The nation's road to economic recovery will be a marathon, not a sprint. That's according to an economic forecast released today from the University of Michigan's Research Seminar in Quantitative Economics.
The economists write the U.S. economy has been battered by an oil price spike this past spring, the Japanese earthquake, and the European debt crisis.
Despite that, they say the chances of a double-dip recession are lessening:
From the report:
Economic news has improved a bit this fall, lessening the chances of a double dip. Output growth rebounded in the third quarter to register a 2.5 percent pace. Job gains have picked up a notch, averaging 117,000 since midyear. Consumer sentiment has reclaimed part of the ground lost since May. The economy remains vulnerable, however, as the main problems that have plagued this recovery persist.
The Detroit Free Press quoted U-M economist Joan Crary about the slow addition of jobs to the U.S. economy:
On the positive side, the U.S. economy added 700,000 jobs last year and 1.5 million this year, and the U-M economists predicted that the nation will add nearly 4 million jobs over the next two years.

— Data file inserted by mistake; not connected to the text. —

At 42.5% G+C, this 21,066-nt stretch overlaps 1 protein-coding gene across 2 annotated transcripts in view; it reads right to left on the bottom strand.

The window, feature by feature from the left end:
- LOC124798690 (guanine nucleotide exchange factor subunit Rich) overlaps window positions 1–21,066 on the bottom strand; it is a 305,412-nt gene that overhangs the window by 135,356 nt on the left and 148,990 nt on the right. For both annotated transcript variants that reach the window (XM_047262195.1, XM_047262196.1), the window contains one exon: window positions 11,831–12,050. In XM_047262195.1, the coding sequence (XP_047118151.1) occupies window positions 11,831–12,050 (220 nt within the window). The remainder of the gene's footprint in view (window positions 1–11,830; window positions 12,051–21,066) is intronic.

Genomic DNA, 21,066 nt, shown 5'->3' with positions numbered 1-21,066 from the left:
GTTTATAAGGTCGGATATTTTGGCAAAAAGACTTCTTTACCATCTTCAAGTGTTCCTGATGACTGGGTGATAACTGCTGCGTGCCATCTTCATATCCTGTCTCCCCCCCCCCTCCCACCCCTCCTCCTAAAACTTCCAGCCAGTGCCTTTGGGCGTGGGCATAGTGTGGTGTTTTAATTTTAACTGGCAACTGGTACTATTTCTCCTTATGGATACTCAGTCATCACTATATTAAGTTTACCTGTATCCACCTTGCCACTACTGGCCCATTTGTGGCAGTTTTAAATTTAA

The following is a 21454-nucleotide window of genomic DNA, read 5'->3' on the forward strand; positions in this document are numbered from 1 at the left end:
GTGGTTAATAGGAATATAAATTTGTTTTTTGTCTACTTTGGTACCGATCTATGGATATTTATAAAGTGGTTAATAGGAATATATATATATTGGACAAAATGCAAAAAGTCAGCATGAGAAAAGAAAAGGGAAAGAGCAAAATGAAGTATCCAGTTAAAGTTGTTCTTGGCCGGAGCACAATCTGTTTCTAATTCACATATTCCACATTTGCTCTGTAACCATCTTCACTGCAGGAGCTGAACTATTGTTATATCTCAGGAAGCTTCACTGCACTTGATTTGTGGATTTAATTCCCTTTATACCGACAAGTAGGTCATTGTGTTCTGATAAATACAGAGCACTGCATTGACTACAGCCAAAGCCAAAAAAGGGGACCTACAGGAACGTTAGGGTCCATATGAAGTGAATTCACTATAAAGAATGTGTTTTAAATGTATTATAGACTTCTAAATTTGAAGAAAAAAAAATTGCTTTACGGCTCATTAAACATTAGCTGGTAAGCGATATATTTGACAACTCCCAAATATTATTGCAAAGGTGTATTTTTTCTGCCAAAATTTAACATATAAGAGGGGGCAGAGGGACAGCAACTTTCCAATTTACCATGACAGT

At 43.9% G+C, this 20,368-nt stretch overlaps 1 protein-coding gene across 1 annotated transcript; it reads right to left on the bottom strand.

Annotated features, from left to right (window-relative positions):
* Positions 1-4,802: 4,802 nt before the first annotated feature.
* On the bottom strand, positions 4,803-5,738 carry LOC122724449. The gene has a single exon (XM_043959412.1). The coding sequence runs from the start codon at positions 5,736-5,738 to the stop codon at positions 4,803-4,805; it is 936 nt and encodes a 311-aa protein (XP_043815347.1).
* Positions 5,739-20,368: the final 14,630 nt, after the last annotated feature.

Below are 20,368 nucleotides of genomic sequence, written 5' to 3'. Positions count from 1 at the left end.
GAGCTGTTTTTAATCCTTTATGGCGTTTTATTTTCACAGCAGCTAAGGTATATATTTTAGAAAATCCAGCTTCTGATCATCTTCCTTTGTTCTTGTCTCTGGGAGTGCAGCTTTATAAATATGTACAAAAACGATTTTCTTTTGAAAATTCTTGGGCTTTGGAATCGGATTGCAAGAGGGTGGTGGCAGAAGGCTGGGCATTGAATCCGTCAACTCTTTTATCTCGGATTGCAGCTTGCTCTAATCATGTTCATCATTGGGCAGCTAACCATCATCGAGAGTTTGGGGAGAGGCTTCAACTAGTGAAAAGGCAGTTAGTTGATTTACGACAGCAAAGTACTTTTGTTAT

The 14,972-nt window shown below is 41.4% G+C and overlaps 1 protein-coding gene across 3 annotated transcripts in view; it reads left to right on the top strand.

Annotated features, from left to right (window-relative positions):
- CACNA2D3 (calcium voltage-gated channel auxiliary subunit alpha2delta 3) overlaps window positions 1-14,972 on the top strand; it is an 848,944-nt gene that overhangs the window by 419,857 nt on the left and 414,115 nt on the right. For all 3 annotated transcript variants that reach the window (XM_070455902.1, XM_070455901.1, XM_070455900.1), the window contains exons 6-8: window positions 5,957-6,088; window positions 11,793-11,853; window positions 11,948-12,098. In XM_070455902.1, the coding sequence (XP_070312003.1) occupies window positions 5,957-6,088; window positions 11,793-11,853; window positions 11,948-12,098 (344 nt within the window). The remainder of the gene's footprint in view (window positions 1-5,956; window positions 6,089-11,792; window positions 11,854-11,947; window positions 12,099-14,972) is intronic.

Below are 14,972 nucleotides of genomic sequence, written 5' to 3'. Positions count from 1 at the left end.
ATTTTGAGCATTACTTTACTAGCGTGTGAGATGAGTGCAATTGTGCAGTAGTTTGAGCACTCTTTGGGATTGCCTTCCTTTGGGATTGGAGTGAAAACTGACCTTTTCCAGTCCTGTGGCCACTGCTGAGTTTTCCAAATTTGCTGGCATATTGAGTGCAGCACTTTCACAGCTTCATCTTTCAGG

But that will be enough to bring the unemployment rate down only moderately, from its current national rate around 9% to 8.8% in late 2012 and 8.5% in late 2013.
"The unemployment rate begins to creep down but remains uncomfortably high even at the end of 2013— 4½ years after the official end of the recession," Crary said.
In their report, the U-M economists noted the potential impact of a political stalemate in Washington D.C.:
In the current political environment, it also seems unlikely that Congress will pass any new stimulus measures. We have assumed the payroll tax holiday and investment tax incentives will be held over for another year, but neither of those extensions is a sure thing. We may well end up with a fiscal policy that doesn’t address either our short- or long-term problems.
The group is expected to put out a report on Michigan's economy tomorrow.